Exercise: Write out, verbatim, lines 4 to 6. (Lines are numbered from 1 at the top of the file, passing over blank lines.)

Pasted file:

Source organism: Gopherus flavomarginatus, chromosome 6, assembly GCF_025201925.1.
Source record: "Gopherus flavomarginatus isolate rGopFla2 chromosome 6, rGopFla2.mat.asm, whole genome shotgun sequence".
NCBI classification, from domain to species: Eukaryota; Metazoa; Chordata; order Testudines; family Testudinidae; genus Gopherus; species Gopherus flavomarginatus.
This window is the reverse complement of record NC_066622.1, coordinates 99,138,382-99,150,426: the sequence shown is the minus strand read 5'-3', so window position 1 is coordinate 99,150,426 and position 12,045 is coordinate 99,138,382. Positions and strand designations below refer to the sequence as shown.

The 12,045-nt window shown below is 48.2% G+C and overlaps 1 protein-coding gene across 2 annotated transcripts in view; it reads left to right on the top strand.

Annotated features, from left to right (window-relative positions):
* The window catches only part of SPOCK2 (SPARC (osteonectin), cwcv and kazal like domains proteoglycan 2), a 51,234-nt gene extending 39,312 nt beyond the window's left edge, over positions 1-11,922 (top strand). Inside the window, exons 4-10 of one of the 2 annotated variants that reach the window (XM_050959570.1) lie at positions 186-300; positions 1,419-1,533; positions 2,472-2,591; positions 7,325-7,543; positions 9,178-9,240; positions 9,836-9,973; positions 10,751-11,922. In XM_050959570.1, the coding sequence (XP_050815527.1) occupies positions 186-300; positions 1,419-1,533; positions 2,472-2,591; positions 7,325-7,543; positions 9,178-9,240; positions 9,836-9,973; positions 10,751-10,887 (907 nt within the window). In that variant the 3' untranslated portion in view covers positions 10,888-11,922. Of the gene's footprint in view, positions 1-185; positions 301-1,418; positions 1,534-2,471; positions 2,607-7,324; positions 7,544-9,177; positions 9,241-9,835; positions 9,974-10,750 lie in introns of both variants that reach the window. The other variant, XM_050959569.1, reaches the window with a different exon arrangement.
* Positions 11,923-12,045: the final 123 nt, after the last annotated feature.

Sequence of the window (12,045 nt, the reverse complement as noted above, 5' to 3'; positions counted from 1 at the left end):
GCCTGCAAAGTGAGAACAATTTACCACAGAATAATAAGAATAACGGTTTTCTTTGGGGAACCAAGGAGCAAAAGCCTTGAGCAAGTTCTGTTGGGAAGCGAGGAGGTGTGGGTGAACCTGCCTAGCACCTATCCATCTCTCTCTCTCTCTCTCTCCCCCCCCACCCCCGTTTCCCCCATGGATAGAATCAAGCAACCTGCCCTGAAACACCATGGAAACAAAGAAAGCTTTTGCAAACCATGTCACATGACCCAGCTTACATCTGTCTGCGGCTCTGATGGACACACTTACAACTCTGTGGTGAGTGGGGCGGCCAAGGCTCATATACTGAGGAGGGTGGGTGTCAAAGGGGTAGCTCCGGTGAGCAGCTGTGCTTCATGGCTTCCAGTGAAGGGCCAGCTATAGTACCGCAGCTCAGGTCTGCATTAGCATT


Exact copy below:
This window is the reverse complement of record NC_066622.1, coordinates 99,138,382-99,150,426: the sequence shown is the minus strand read 5'-3', so window position 1 is coordinate 99,150,426 and position 12,045 is coordinate 99,138,382. Positions and strand designations below refer to the sequence as shown.

The 12,045-nt window shown below is 48.2% G+C and overlaps 1 protein-coding gene across 2 annotated transcripts in view; it reads left to right on the top strand.

Annotated features, from left to right (window-relative positions):